- Beyond Practice: This stage within the framework looks at “the moral, political, emotional, ethical, and community/social issues that impact teachers’ practices both inside and outside the classroom” (Farrell, 2022, p.22). Here the teachers consider issues other than their techniques, etc.; for example, a teacher might look at how a certain social norm within their teaching context affects the teaching/learning process (e.g., the learners’ perception of what a good teacher is). This, I suppose, could fall under the Freire’s notion of praxis, i.e., “the site where theory and practice come together to create action that leads to social change” (Hawkins & Norton, 2009, p.31). Interestingly, Farrell also emphasises that Beyond Practice needs to look at the teacher’s emotional perspectives towards learners, their practice, themselves, etc. He encourages this reflection on the ‘affective’ through an analysis of their language used when talking about certain areas of teaching (e.g., if they generally use positive language when talking about learners, then we might assume that they generally feel positively towards them).
“When we ask colleagues to help us look, we can develop a sense of community, and when we ask our students about our teaching, we are getting them to engage in reflective learning. All this is a win-win outcome for everyone involved in the community.”Farrell, 2022, p.19
- Reflection is a social act: Whilst reflection is often carried out by individual teachers, Farrell notes that the social element is often necessary (and vital!). Looking at his model, whilst he doesn’t say this, it would seem to me that it is almost impossible for a teacher to be fully ‘reflective’ through the eyes of Farrell’s model without gaining perspectives from others (learners or teachers). Looking at the example case study Farrell put forward (I’ll go into more detail about this soon), without a teacher educator or someone to provide a description of one’s teaching, it seems very difficult to be fully ‘reflective’ also. Whether you view this as a positive or negative thing is personal opinion, I think. Although, I will say that it seems that this observation falls very much in line with a social-constructivist approach to Second Language Teacher Education (SLTE), and in-line with what others have stated about (at least some) aspects of reflection (e.g., Roberts, and Richards).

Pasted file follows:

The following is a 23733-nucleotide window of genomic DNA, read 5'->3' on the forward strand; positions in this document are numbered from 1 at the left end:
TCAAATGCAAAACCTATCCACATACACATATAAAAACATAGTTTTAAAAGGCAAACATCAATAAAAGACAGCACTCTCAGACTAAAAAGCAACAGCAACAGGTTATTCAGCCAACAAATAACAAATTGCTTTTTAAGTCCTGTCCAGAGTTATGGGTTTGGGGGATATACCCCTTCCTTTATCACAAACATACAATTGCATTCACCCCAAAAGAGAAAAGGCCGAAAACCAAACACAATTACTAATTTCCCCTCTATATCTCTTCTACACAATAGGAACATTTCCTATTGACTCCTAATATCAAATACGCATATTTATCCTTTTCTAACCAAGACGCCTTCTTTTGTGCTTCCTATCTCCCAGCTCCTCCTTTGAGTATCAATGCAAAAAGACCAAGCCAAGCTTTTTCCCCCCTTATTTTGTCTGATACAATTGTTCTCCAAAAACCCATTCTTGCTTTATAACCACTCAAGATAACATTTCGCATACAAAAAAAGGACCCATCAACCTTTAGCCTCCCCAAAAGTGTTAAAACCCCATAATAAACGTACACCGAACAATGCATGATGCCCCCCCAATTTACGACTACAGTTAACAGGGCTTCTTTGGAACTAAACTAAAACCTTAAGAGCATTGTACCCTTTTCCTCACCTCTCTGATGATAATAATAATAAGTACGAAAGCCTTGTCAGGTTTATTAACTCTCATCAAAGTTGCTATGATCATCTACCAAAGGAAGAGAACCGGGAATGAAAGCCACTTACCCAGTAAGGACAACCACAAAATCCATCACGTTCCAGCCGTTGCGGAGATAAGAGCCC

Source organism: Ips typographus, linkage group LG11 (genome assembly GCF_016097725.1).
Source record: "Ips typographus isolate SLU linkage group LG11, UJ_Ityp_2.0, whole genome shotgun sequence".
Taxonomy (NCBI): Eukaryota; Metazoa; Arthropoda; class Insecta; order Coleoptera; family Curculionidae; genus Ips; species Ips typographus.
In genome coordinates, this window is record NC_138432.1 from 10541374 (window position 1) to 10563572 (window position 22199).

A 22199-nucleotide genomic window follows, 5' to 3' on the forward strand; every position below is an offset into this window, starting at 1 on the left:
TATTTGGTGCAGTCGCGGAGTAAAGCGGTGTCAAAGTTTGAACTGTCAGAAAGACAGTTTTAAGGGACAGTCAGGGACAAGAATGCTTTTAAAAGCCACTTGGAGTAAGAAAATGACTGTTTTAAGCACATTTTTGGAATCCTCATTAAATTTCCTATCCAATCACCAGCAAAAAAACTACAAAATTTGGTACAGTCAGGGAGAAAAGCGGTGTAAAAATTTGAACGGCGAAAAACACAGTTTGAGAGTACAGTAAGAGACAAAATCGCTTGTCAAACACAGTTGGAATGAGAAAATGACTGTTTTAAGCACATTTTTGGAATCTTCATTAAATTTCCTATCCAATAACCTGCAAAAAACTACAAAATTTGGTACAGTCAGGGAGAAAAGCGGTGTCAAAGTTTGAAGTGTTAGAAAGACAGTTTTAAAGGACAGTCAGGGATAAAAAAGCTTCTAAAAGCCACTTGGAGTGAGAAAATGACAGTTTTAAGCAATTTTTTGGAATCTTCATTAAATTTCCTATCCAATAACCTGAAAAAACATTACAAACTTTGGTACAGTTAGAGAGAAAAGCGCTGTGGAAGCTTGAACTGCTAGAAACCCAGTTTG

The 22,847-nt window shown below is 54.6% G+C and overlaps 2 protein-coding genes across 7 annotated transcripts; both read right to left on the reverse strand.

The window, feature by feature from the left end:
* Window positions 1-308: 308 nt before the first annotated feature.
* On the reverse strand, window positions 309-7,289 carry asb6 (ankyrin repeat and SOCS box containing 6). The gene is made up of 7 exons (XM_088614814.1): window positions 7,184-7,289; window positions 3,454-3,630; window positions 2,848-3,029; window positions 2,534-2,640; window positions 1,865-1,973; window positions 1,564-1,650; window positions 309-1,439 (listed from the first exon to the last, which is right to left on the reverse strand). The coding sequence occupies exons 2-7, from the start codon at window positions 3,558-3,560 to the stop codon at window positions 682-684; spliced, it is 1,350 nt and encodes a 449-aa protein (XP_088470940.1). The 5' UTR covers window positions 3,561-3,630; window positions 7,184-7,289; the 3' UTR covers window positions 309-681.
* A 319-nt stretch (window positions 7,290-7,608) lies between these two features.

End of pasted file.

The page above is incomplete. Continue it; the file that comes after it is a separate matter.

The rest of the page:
What I liked
- Includes a brief overview of the major influences on Farrell’s model: Rather than going straight into the ‘this is my model’ section, Farrell goes through the background of reflection in language teaching (briefly), and also talks about the reflective models that influenced his model. His description of Dewey’s and Schön’s models was succinct and to the point, but his analysis of the weaknesses I thought really insightful and something fresh. I say fresh because very often in literature, many author quote Dewey or Schön without critical analysing their models, simply stating something like ‘teachers need to engage in reflection-on-action’. Roberts was also very critical of this in his book Language Teacher Education. Farrell also does a good job a raising awareness of other important reflection models that the reader might like to take a look at, some of which I had never heard of before (e.g., Shapiro and Reiff’s R.I.P framework).